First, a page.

In conclusion, our results using both the methods showed an excellent concordance for T-cell γ gene rearrangements. However, the same was not seen in the B-cell receptor rearrangements for reasons outlined above. Further evaluation using PAGE will evaluate the value of the PCR as an adjunct tool in the diagnosis of lymphomas and leukemias [Figure 2] and [Figure 3].
Figure 2: T-cell markers

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Figure 3: B-cell markers

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   References Top

1.Harris NL, Jaffe ES, Stein H, Banks PM, Chan JK, Cleary ML, et al. A revised European-American classification of lymphoid neoplasm's: A proposal from the International Lymphoma Study Group. Blood 1994;84:1361-92.  Back to cited text no. 1
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2.Jaffe ES. The role of immunophenotypic markers in the classification of non-Hodgkin's lymphomas. Semin Oncol 1990;17:11-9.   Back to cited text no. 2
    
3.Cossman J, Uppenkamp M, Sundeen J, Coupland R, Raffeld M. Molecular genetics and the diagnosis of lymphoma. Arch Pathol Lab Med 1988;112:117-27.  Back to cited text no. 3
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4.Sklar J. Antigen receptor genes: Structure, function, and techniques for analysis of their rearrangements. In: Knowles DM, editor. Neoplastic hematopathology. Baltimore: Williams and Wilkins; 1992. p. 215-44.  Back to cited text no. 4
    
5.Cooper MD. B lymphocytes: Normal development and function. N Engl J Med 1987;317:1452-6.  Back to cited text no. 5
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6.Medeiros LJ, Weiss LM. The utility of the polymerase chain reaction as a screening method for the detection of antigen receptor gene rearrangements. Hum Pathol 1994;25:1261-3.  Back to cited text no. 6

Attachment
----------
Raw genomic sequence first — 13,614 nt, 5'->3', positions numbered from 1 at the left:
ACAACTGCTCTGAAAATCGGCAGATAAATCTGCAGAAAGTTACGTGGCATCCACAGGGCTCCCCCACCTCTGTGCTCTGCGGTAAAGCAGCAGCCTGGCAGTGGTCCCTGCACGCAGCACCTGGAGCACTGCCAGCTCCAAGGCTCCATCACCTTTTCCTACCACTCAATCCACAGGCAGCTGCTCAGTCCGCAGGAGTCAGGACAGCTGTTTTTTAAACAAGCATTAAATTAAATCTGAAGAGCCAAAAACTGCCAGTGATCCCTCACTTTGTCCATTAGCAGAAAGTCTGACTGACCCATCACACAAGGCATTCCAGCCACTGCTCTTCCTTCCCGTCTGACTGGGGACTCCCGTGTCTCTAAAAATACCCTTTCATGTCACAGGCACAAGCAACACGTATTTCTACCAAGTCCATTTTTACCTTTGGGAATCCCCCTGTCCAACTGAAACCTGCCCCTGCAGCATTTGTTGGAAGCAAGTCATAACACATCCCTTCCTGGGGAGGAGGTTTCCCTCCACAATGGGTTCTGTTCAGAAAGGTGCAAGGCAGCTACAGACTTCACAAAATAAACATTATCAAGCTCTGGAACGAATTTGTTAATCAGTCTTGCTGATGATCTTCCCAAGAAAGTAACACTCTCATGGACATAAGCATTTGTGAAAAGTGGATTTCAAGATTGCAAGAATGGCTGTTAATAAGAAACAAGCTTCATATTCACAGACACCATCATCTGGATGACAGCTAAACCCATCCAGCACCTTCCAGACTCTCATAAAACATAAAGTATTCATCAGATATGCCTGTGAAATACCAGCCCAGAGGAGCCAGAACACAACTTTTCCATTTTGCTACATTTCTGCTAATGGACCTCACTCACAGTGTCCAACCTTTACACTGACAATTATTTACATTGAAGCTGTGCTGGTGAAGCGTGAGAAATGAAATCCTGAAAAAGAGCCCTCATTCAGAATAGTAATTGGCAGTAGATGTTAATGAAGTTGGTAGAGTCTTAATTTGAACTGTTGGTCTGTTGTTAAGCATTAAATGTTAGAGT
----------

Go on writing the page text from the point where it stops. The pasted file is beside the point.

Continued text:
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7.Macintyre EA. The use of the polymerase chain reaction in hematology. Blood Rev 1989;3:201-10.  Back to cited text no. 7
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8.Liang R, Chan V, Chan TK, Wong T, Todd D. Detection of immunoglobulin gene rearrangements in B-cell lymphomas by polymerase chain reaction gene amplification. Hematol Oncol 1992;10:149-54.  Back to cited text no. 8
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9.Inghirami G, Szabolcs MJ, Yee HT, Corradini P, Cesarman E, Knowles DM. Detection of immunoglobulin gene rearrangement of B-cell non-Hodgkin's lymphomas and leukemias in fresh, unfixed, and formalin-fixed, paraffin-embedded tissue by polymerase chain reaction. Lab Invest 1993;68:1746-57  Back to cited text no. 9
    
10.Reed TJ, Reid A, Wallberg K, O'Leary TJ, Frizzera G. Determination of B-cell clonality in paraffin-embedded lymph nodes using the polymerase chain reaction. Diag Mol Pathol 1993;2:42-9.  Back to cited text no. 10
    
11.Chan WC, Greiner TC. Diagnosis of lymphomas by the polymerase chain reaction. Am J Clin Pathol 1994;102:273-4.  Back to cited text no. 11
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12.Van Dongen JJ, Langerak AW, Bruggemann M, Evans PA, Hummel M, Lavender FM, et al. Design and standardization of PCR primers and protocols for detection of clonal immunoglobulin and T-cell receptor gene recombination's in suspect lymphoproliferations: Report of the BIOMED-2 Concerted Action BMH4-CT98-396. Leukemia 2003;17:2257-317.  Back to cited text no. 12
    
13.Rezuke WN, Abernathy EC, Tsongalis GJ. Molecular diagnosis of B- and T-cell lymphomas: fundamental principles and clinical applications. Clin Chem. 1997;43:1814-23.  Back to cited text no. 13
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14.Weiss LM, Spagnolo DV. Assessment of clonality in lymphoid proliferations. Am J Pathol 1993;142:1679-82.   Back to cited text no. 14
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15.Spagnolo DV, Ellis DW, Juneja S, Leong AS, Miliauskas J, Norrisi DL, et al. The role of molecular studies in lymphoma diagnosis: A review. Pathology 2004;36:19-44.  Back to cited text no. 15
    

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Correspondence Address:
Nikhil Moorchung
Department of Pathology, Armed Forces Medical College, Sholapur Road, Pune - 411 040
India
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Source of Support: None, Conflict of Interest: None


DOI: 10.4103/0377-4929.81628